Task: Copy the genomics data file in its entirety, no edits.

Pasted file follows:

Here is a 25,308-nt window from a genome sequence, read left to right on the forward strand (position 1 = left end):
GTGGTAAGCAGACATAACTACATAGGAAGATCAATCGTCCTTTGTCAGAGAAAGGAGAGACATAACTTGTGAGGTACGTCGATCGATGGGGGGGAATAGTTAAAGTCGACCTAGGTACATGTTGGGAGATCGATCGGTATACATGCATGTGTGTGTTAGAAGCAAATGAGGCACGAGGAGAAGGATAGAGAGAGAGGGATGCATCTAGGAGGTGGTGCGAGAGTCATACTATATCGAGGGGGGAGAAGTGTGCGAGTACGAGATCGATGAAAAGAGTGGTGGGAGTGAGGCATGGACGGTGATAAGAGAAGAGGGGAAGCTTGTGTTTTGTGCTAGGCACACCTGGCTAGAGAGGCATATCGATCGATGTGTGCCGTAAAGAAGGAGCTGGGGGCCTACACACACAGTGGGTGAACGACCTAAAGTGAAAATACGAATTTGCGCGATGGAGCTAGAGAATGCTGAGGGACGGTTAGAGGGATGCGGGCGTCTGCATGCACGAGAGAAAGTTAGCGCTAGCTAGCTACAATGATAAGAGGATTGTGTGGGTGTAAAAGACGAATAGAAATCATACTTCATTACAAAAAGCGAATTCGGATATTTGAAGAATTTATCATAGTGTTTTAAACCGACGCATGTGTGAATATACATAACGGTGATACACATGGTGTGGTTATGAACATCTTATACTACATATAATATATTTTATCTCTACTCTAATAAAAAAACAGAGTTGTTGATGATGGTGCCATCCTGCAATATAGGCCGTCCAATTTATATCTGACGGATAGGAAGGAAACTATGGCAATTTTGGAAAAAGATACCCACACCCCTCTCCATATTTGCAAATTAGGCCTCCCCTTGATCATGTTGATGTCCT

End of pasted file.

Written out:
Here is a 25,308-nt window from a genome sequence, read left to right on the forward strand (position 1 = left end):
GTGGTAAGCAGACATAACTACATAGGAAGATCAATCGTCCTTTGTCAGAGAAAGGAGAGACATAACTTGTGAGGTACGTCGATCGATGGGGGGGAATAGTTAAAGTCGACCTAGGTACATGTTGGGAGATCGATCGGTATACATGCATGTGTGTGTTAGAAGCAAATGAGGCACGAGGAGAAGGATAGAGAGAGAGGGATGCATCTAGGAGGTGGTGCGAGAGTCATACTATATCGAGGGGGGAGAAGTGTGCGAGTACGAGATCGATGAAAAGAGTGGTGGGAGTGAGGCATGGACGGTGATAAGAGAAGAGGGGAAGCTTGTGTTTTGTGCTAGGCACACCTGGCTAGAGAGGCATATCGATCGATGTGTGCCGTAAAGAAGGAGCTGGGGGCCTACACACACAGTGGGTGAACGACCTAAAGTGAAAATACGAATTTGCGCGATGGAGCTAGAGAATGCTGAGGGACGGTTAGAGGGATGCGGGCGTCTGCATGCACGAGAGAAAGTTAGCGCTAGCTAGCTACAATGATAAGAGGATTGTGTGGGTGTAAAAGACGAATAGAAATCATACTTCATTACAAAAAGCGAATTCGGATATTTGAAGAATTTATCATAGTGTTTTAAACCGACGCATGTGTGAATATACATAACGGTGATACACATGGTGTGGTTATGAACATCTTATACTACATATAATATATTTTATCTCTACTCTAATAAAAAAACAGAGTTGTTGATGATGGTGCCATCCTGCAATATAGGCCGTCCAATTTATATCTGACGGATAGGAAGGAAACTATGGCAATTTTGGAAAAAGATACCCACACCCCTCTCCATATTTGCAAATTAGGCCTCCCCTTGATCATGTTGATGTCCT